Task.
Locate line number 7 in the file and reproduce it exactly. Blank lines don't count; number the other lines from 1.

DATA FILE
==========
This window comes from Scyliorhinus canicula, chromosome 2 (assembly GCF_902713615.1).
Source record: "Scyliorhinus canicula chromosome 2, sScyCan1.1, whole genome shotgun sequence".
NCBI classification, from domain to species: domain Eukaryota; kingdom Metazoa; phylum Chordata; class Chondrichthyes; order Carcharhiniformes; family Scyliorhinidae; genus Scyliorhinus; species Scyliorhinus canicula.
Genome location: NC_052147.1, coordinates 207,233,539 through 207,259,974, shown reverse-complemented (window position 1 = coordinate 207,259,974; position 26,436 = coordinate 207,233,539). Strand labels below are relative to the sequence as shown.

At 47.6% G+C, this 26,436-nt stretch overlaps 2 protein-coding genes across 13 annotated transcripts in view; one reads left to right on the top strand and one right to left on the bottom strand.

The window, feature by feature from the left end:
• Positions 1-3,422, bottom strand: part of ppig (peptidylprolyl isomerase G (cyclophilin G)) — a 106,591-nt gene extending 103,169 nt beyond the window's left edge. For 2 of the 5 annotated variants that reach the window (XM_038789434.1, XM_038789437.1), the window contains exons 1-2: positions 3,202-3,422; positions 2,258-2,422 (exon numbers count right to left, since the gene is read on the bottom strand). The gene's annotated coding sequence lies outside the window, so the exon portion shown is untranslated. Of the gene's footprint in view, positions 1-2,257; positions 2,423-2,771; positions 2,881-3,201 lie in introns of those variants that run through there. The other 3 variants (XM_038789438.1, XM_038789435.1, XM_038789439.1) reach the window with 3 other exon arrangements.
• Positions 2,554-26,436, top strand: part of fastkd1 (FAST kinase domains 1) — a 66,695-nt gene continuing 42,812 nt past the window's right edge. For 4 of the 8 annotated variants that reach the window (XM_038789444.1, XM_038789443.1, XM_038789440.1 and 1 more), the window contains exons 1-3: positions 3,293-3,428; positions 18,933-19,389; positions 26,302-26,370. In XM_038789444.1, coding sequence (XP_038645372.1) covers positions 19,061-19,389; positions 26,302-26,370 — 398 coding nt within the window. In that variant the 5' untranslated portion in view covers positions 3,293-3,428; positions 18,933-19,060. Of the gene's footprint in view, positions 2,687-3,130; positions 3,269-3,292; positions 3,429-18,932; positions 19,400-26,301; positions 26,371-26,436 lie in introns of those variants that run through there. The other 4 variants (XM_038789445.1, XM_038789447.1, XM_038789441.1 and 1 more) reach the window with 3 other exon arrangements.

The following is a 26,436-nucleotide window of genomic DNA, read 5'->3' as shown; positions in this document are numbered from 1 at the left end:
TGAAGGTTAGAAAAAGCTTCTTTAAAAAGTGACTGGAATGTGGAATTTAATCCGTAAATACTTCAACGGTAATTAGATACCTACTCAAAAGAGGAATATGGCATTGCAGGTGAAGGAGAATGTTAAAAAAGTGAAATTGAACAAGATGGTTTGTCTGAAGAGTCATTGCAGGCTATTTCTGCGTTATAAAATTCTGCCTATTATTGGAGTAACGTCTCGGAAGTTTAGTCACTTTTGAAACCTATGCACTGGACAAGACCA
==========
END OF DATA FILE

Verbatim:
• Positions 1-3,422, bottom strand: part of ppig (peptidylprolyl isomerase G (cyclophilin G)) — a 106,591-nt gene extending 103,169 nt beyond the window's left edge. For 2 of the 5 annotated variants that reach the window (XM_038789434.1, XM_038789437.1), the window contains exons 1-2: positions 3,202-3,422; positions 2,258-2,422 (exon numbers count right to left, since the gene is read on the bottom strand). The gene's annotated coding sequence lies outside the window, so the exon portion shown is untranslated. Of the gene's footprint in view, positions 1-2,257; positions 2,423-2,771; positions 2,881-3,201 lie in introns of those variants that run through there. The other 3 variants (XM_038789438.1, XM_038789435.1, XM_038789439.1) reach the window with 3 other exon arrangements.